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Researchers have highlighted new figures, recently compiled by Survey Compare, which suggest retirement as we know it could be a thing of the past for the current generation of working adults. When questioned, only twenty four percent of men and nineteen percent of women said they knew for certain that they were going to retire. As the government tries to tackle concerns over the cost of pensions by increasing the retirement age to reflect our longer lifespans, Survey Compare looked at what plans the general population are making for their retirement.
Why Won’t People Retire?
Retirement is fast taking up a significant proportion of people’s lives as improved healthcare means men and women now face fifteen to seventeen years of good health post retirement. This combined with the ever decreasing value of pensions means people are considering whether their finances will adequately provide for this period. In fact, forty two percent of respondents to the survey said that financial concerns were the biggest factor in their not taking retirement. However, fears over finance aren’t the only reason people are looking to postpone their retirement, with social issues, career progression and the chance to continuing using one’s skills also being cited.
Work Plans for Later Years
Whilst people are looking to defer their retirement, most don’t intend to carry on working in the same way as they do today. Indeed, only sixteen percent of men and eleven percent of women say they will continue work for the same employer. Most retirees believe they will either work part time, look for another employer or work for themselves. Also, with the UK unemployment rate, as recorded by Survey Compare, standing at twenty one percent, retirees are increasingly having to look at a number of different ways to gain that extra income they feel is necessary to see them through retirement. One noticeable statistic reveals that women’s retirement plans are markedly more uncertain than their male counterparts, with over forty percent being unsure of what they will do, compared to only twenty four percent of men.
How Will Retirement Change Over the Coming Decades?
For the over fifty fives, forty seven percent of people questioned did believe they would be able to retire, but for younger generations, this was considered more of a remote possibility. Within the 35-54 year old age group, the number of people who envisaged being able to retire plummeted by over fifty percent – and this percentage continued to fall with age. With fewer jobs for life and salaried pensions, and more portfolio careers offering less by way of future financial provision fast becoming the order of the day, the findings are a clear indication of the way in which working life has changed.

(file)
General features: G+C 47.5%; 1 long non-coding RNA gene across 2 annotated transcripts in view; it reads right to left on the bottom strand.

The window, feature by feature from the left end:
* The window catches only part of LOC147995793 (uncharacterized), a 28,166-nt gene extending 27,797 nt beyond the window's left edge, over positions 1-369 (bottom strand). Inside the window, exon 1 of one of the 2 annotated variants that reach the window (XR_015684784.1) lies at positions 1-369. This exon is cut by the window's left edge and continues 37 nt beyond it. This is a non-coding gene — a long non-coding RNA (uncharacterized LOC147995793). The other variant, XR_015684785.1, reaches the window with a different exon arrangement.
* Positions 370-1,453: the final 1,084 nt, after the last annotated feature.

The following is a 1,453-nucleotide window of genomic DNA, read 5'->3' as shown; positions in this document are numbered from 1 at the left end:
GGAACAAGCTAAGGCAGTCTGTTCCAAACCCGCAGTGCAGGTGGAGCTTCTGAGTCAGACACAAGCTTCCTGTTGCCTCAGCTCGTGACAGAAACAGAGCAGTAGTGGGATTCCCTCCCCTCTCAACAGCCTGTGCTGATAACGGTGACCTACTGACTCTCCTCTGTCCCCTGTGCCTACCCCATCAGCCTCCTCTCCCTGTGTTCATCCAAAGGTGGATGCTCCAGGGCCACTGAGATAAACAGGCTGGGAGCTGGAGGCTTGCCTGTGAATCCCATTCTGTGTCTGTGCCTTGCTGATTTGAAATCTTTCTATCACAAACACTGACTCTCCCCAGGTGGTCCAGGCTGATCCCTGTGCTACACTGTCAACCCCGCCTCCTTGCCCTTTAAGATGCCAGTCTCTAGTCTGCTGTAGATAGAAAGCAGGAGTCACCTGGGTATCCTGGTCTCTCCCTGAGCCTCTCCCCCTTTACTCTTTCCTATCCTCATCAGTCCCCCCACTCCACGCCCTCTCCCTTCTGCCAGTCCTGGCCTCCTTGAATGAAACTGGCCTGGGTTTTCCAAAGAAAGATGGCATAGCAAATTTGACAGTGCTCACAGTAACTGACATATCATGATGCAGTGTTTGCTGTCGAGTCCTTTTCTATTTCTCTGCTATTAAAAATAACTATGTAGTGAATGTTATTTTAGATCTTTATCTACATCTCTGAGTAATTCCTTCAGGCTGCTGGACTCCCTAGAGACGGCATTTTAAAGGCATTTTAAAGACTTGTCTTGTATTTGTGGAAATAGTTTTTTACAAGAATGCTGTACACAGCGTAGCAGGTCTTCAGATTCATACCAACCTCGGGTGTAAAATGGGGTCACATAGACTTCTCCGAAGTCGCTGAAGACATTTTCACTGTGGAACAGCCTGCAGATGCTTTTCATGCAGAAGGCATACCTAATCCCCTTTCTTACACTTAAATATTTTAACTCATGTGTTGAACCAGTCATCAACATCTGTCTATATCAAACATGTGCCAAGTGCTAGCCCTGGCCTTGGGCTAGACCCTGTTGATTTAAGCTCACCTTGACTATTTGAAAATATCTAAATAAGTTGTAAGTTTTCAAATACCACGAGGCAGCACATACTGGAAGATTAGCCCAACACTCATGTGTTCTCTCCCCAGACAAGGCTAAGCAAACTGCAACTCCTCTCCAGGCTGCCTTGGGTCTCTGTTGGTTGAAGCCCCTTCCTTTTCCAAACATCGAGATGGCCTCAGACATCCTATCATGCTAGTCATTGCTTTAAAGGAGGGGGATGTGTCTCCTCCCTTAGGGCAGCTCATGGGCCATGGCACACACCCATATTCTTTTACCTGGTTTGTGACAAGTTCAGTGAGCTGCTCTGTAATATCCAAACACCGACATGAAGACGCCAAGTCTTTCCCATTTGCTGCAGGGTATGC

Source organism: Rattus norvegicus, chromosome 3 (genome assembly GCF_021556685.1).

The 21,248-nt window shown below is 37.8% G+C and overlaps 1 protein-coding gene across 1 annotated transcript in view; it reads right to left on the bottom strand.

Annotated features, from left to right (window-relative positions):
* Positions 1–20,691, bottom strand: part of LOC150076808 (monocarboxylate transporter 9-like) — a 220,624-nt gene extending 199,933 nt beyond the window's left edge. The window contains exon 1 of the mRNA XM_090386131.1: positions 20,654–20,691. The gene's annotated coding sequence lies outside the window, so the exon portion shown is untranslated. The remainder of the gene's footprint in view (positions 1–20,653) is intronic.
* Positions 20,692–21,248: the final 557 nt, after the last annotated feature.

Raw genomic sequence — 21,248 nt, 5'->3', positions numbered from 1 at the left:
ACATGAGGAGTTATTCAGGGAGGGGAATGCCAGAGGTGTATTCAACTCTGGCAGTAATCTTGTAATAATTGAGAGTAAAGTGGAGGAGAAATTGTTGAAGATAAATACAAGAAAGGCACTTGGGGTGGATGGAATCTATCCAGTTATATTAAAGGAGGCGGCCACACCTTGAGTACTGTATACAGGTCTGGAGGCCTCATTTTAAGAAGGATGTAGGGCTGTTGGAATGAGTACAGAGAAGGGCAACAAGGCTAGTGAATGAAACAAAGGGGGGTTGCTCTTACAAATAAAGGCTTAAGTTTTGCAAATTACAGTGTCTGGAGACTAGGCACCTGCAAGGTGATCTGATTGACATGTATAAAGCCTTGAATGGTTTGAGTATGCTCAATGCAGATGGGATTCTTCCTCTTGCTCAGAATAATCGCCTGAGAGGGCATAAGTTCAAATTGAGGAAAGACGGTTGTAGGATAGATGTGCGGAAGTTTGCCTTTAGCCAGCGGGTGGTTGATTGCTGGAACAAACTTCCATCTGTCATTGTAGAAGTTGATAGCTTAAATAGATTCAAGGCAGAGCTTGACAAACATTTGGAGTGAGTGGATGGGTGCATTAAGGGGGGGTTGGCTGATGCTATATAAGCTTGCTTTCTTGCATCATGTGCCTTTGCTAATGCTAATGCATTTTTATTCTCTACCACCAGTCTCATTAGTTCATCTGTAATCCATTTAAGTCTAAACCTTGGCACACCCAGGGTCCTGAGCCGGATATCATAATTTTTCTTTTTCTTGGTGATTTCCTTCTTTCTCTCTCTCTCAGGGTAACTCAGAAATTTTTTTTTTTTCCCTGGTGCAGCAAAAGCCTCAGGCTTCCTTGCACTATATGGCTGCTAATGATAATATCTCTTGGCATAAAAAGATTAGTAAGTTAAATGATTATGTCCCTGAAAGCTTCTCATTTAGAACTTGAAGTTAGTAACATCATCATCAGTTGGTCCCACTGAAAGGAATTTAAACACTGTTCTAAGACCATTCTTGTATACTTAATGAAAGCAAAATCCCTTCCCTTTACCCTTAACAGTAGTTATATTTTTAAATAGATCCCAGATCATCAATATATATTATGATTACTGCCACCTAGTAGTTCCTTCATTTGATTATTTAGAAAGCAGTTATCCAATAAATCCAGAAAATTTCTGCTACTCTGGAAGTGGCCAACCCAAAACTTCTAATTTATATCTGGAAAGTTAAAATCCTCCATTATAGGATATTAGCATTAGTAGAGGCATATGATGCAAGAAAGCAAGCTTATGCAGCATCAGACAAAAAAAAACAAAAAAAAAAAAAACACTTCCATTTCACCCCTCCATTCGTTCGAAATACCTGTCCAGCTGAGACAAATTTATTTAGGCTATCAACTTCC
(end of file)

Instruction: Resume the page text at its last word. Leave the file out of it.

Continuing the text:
Who Will Be Retiring in the Future?
Retirement plans have some correlation between working income and education levels. Ironically, perhaps, the more money people earn, the less likely they are to retire, with the highest rate of retirement apparent in people who earn under £25,000 a year. Similarly, the higher a person’s academic achievement, the less likely they are to retire, with people who left school straight after obtaining their GCSEs being the most likely to retire completely.
Also, as people’s level of education and income increase, the more likely they are to profess an interest in working for themselves. This option is also most popular for those who already have two or more jobs, and who are more used to approaching the employment market in a more flexible manner. This research therefore goes some way towards showing that retirees are becoming increasingly flexible when it comes to their choice of employment, with popular options including working from home making crafts, carrying out market research or setting up businesses in their area of specialism.
Is Retirement Really a Thing of the Past?
Retirement is something that is evolving as our lifestyles change. Few people in their sixties see themselves as ready for the scrapheap, but they are often at a point in their lives where they want to change their relationship with work. Retirement is now seen as less of a stage in people’s lives when they stop working completely, but more of a time of transition, when they either cut back on their hours or try something entirely new.
This way of thinking, no matter how it’s come about (be it financial need or otherwise) will almost certainly prove advantageous. For it will allow our senior citizens the flexibility to enjoy their later years whilst benefiting from the additional income and social rewards which can ultimately be gained by working past retirement age in a way they enjoy.
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